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Countdown to Cali: NOBCChE West Regional Conference kicks off tomorrow!

The NOBCChE West meeting is a three-day educational and technical event consisting of different multidisciplinary workshops and symposiums focusing on chemistry, chemical engineering and professional development opportunities for students, STEM educators and industry professionals. Keynote speakers include Dr. Kimberly Prather (UCSD, SIO, CAICE Director) and Dr. Joseph Francisco (Purdue University, former national ACS and NOBCChE president, member of the National Academy of Sciences). Click here to check out the full program.

Follow all the latest happenings on our Facebook page on onTwitter at #NOBCChEWest.

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See what's knocking this week on the NOBCChE Opportunities Blog

Check out our roll up of internships, research experiences, development and enrichment workshops, co-ops, post-docs, enrichment events, award nomination opportunities and more. Check it out at

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Remembering Winifred Burks-Houck, NOBCChE's first female president
Winifred Burks-Houck earned a bachelor's degree in chemistry from Dillard University New Orleans, and a master's degree in organic chemistry from Atlanta University. She spent most of her career as an organic chemist at Lawrence Livermore National Laboratory working on environmental protection projects.

For NOBCChE, Burks-Houck was recognized for her efforts to actively establish the organization on the West Coast. She was the first chair of the San Francisco Bay Area Chapter from 1984 to 1990, and organized numerous educational and professional development activities for the local community.

In 1991, Burks-Houck was elected national vice president of NOBCChE, a position she held until becoming president in 1993. She served for four consecutive terms until stepping down in 2001.

During her tenure as president, Burks-Houck expanded the organization to include many new professional and student chapters. She also developed a strong relationship between NOBCChE and ACS that has enhanced both organizations' outreach programs for minority chemists. Burks-Houck is survived by her husband, Morris Houck.

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  Spreadsheet Problem-Solving & VBA Programming Course

Spreadsheets are a powerful problem-solving tool for chemical engineers. Take advantage of a three-day immersion into Spreadsheet Problem Solving and Excel VBA Programming. This course is a combination of two popular AIChE courses: Spreadsheet Problem Solving and Excel VBA Programming Register for this class May 13 -14, 2014 Houston, TX.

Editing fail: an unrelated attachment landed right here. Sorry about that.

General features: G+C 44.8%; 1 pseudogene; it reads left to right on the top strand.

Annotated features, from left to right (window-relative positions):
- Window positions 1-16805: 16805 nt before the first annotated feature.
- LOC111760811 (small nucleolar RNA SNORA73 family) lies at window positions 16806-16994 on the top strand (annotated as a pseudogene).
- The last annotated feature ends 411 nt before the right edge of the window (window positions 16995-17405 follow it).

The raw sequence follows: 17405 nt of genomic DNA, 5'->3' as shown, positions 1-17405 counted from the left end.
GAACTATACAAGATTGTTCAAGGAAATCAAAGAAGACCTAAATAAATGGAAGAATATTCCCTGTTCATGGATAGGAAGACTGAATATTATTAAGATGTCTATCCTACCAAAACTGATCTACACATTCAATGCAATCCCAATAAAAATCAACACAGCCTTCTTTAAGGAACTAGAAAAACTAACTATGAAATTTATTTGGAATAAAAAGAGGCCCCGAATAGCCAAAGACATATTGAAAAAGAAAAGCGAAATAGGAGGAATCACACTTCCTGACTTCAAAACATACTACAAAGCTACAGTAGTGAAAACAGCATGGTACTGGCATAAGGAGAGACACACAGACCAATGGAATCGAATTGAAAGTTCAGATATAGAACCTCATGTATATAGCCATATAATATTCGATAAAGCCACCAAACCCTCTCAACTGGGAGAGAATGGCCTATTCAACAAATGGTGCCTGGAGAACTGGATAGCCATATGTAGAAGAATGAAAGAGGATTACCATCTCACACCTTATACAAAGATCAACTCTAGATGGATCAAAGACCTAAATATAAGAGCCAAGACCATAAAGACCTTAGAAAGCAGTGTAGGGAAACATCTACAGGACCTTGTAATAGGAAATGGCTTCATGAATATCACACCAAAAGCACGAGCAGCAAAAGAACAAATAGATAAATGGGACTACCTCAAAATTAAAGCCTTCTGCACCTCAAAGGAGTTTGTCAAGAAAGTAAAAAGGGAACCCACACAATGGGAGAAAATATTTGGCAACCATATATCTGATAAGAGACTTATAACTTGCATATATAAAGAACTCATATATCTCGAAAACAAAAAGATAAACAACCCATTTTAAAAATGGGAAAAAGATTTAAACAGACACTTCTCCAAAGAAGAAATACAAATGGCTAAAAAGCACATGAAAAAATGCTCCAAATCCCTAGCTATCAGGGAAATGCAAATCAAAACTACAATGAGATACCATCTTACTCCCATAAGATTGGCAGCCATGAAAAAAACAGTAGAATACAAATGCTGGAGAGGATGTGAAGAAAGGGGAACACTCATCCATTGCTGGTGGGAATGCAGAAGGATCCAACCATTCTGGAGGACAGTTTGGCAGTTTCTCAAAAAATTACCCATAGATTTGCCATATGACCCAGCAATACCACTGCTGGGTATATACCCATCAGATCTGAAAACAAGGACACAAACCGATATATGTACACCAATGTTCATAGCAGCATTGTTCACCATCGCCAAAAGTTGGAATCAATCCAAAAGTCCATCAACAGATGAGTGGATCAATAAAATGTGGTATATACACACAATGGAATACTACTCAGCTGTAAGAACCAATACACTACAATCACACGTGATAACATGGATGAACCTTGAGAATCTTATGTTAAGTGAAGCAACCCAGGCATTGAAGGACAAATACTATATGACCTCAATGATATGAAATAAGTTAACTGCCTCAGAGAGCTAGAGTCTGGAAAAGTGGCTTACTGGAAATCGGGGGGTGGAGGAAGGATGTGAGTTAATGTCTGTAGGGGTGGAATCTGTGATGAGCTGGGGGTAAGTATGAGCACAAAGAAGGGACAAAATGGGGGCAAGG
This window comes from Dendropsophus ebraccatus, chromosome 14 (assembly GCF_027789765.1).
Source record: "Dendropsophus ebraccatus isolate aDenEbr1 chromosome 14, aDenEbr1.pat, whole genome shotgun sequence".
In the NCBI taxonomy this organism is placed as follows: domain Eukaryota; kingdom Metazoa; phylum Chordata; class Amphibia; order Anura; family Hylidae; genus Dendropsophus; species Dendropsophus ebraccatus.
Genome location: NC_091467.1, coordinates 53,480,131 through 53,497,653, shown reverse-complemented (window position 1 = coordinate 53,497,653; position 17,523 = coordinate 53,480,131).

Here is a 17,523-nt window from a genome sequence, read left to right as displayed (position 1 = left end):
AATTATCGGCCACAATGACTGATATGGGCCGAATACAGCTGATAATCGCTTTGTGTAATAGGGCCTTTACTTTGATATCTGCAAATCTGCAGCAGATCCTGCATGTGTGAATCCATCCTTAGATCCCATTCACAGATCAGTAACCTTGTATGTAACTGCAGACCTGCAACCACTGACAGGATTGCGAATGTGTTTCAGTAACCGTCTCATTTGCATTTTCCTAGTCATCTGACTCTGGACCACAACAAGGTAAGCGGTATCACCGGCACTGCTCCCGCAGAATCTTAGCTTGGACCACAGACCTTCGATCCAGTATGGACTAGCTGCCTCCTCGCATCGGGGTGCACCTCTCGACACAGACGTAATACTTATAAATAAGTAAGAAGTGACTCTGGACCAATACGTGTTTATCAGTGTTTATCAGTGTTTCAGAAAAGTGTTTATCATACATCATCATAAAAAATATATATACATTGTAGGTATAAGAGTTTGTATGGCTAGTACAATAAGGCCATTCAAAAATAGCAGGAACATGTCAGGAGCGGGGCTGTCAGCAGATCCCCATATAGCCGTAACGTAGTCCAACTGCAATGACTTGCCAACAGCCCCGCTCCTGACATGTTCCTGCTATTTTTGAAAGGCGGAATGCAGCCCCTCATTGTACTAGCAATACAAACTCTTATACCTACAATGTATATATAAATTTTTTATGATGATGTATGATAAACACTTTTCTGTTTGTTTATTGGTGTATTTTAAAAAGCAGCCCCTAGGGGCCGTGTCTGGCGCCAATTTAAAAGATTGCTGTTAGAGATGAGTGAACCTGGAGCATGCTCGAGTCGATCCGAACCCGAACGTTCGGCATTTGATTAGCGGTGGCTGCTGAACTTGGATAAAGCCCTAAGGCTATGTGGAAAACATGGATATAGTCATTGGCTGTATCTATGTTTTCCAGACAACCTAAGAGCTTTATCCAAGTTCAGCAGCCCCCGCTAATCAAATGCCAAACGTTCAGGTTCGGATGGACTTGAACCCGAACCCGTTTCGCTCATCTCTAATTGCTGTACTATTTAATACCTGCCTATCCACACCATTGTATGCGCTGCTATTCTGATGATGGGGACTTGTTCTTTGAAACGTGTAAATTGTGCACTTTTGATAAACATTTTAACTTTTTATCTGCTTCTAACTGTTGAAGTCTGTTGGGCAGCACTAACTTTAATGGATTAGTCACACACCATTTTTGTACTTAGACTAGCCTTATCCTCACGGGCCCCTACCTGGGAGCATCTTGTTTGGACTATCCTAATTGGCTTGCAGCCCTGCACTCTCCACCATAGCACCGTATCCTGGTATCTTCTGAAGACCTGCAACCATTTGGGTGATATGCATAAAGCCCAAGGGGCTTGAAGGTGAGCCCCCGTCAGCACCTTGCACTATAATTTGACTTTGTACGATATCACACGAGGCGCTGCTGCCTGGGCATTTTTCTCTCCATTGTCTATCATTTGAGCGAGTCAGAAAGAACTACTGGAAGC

Winifred Burks-Houck Women's Leadership Symposium: Honoring the Legacy of Winifred Burks-Houck

Leadership, commitment and vision define the legacy of Winifred A. Burks-Houck. To honor the achievements and life works of NOBCChE's first female president, the Annual NOBCChE Winifred A. Burks-Houck Leadership Awards were established to recognize a professional woman, a graduate student and an undergraduate student, each of whom has a demonstrated record of quality professional contributions, creative innovations and dedicated leadership and community service throughout her career, as these qualities exemplify Winifred's life.

Professional Awardees
  • 2010: Sandra K. Parker, Dow Chemical Company
  • 2011: Dr. Christine Grant, North Carolina State University
  • 2012: Dr. Sharon Barnes, Dow Chemical Company
  • 2013: Dr. Rashida Weathers, Drug Enforcement Administration
The WBH award and symposium was created by three women, Dr. Takiya Ahmed, Dr. Valerie Goss and Talitha Hampton, at the 2009 NOBCChE Annual Meeting in St. Louis. The creators recognized the need for recognition of the professional achievements and leadership of NOBCChE women and their contribution to the organization. At the time, only one woman had been awarded the Percy Julian award, NOBCChE's most prestigious award. During the meeting, the creators expressed their frustration with the limited representation of women in organizational leadership roles, and as NOBCChE awardees and decided to take action. Three months later the WBH Award and Symposium was established and the first symposium occurred in 2010 with the generous sponsorship of Center for Enabling New Technologies Through Catalysis at the University of Washington.

Featured Speakers